In this study, eight candidate reference genes, including GAPDH, ACTIN, eIF-4α, SAND, UBC, TIP41, EF-1α, and TUB, were assessed by qPCR under various abiotic stresses (cold, heat, salt, and drought) and hormone stimuli treatments (GA, SA, MeJA, and ABA). The expression stabilities of these candidate genes were evaluated by four statistical tools, namely geNorm (Vandesompele et al., 2002), NormFinder (Andersen et al., 2004), Bestkeeper (Pfaffl et al., 2004), and RefFinder (Xie et al., 2012). Additionally, the target genes, PcDREB1 and PcDREB2, were used to identify the best-ranked reference genes. The stable reference genes will enable the more accurate and reliable qPCR analysis of parsley.
Materials and Methods
Plant Materials and Treatments
The curly parsley (P. crispum L. cv. Moxi) seeds were sown in plastic pots containing a soil/vermiculite mixture (3:1) in a controlled-environment growth chamber under a photoperiod of 16 h with 300 μmol m−2s−1 light intensity at 25°C and 8 h dark condition at 16°C. After 8 weeks, the healthy seedlings were used for different treatments. For cold and heat treatments, the seedlings were kept in a growth chamber under 4°C and 38°C for 2 h. For salt and drought treatments, the soils were irrigated with 0.2 M NaCl and 20% PEG6000, respectively. For hormone treatments, the leaves were sprayed with 1.4 mM GA, or 1.4 mM SA, or 0.8 mM MeJA, or 0.1 mM ABA (Jiang et al., 2014). Plants were irrigated or sprayed only once, with untreated plants used as control. All the plants were kept in the same growth conditions for 2 h, and then the leaf samples were harvested. Three biological replicates were performed in different pots for each treatment. All the materials were immediately frozen in liquid nitrogen and then stored at −80°C.
RNA Isolation and cDNA Synthesis
Total RNA was extracted from the samples using the RNA simple Total RNA Kit (Tiangen, Beijing, China), and genomic DNA was removed by RNase-free DNase I (Takara, Dalian, China). The quantity and quality of RNA samples were measured by agarose gel electrophoresis and Nanodrop ND 1000 spectrophotometer (Nanodrop Technologies Inc., Delaware, USA). RNA samples with an OD260/280 value between 1.8 and 2.2 were considered as high-purity RNA. A total of 1.0 μg RNA was reverse transcribed into cDNA using PrimeScript RT reagent Kit (Takara, Dalian, China).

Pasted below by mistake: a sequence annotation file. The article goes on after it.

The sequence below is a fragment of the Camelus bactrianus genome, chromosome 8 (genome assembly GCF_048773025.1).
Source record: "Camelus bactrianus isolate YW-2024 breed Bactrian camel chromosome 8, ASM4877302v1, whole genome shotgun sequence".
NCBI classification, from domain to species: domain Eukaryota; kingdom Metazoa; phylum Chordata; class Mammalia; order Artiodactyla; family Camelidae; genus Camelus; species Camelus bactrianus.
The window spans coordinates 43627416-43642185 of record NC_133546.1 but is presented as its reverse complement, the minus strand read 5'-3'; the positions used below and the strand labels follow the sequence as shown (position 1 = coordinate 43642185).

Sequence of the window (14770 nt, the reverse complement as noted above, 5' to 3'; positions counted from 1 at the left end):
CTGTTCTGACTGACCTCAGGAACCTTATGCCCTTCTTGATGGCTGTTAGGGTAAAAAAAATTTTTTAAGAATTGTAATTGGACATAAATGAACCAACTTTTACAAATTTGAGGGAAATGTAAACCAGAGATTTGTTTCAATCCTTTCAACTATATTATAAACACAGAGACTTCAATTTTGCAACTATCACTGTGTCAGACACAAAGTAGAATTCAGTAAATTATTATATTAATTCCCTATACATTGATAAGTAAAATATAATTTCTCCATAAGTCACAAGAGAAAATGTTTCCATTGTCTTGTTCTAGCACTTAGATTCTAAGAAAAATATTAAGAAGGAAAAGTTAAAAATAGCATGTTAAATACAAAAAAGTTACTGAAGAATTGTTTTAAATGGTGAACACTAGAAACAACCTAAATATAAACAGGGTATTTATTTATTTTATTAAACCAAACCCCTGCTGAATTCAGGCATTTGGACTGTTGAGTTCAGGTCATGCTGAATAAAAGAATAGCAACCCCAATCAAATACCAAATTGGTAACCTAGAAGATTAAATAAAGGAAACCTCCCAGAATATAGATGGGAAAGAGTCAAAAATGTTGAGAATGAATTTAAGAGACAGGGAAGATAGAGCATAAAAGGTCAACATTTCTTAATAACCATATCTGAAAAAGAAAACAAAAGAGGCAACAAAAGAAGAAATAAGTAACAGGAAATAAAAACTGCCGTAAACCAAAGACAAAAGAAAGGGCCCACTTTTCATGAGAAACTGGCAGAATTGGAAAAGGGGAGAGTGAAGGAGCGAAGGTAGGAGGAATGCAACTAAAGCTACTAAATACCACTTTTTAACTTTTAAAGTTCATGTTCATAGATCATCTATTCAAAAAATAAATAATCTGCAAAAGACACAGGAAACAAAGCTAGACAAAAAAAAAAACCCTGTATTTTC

Primer Design and qPCR Analysis
Based on the transcriptome database of parsley built by our group (Lab of Apiaceae Plant Genetics and Germplasm Enhancement, Nanjing Agricultural University, Nanjing, China) (Li et al., 2014), eight candidate reference genes (GAPDH, ACTIN, eIF-4α, SAND, UBC, TIP41, EF-1α, and TUB) were selected as their corresponding homologs genes performed well in other plants in previous studies (Czechowski et al., 2005; Paolacci et al., 2009) and they were cloned in parsley. We submitted the nucleotide sequences to GenBank, and the corresponding accession numbers are KX784033 (eIF-4α), KX784034 (ACTIN), KX784035 (TIP41), KX784036 (GAPDH), KX784037 (SAND), KX784038 (EF-1α), KX784039 (TUB), and KX784040 (UBC).
The reverse transcribed cDNAs were diluted to ten-fold series (10, 102, 103, 104, and 105 X dilutions) for determination of the amplification efficiency (E %) of primers and correlation coefficient (R2), and 18-fold dilution was conducted for qPCR analysis. qPCR was performed using the MyiQ Single Color Real-Time PCR Detection System (Bio-rad, Hercules, CA, USA). The reaction mixture with a total volume of 20 μL contained 2 μL diluted cDNA, 0.4 μL of each 10 μM primer, 7.2 μL ddH2O, and 10 μL SYBR Green I mix (Takara, Dalian, China). The amplification program was 95°C for 30 s, followed by 40 cycles at 94°C for 5 s, and 60°C for 30 s. After amplification, a melting curve (65–95°C with at increments of 0.5°C) was generated for each reaction to verify the specific amplification. A no-template control (cDNAs were replaced with sterilized water) was included in each run for each gene to confirm the absence of nonspecific products. Each PCR reaction was repeated thrice with three biological replicates. Primers for the eight genes were designed by Primer Premier 6 with the following parameters: 57–63°C annealing temperature, 18–22 bp primer length, 40–60% GC contents, and 90–300 bp amplicon length. The primer sequences are listed in Table 1.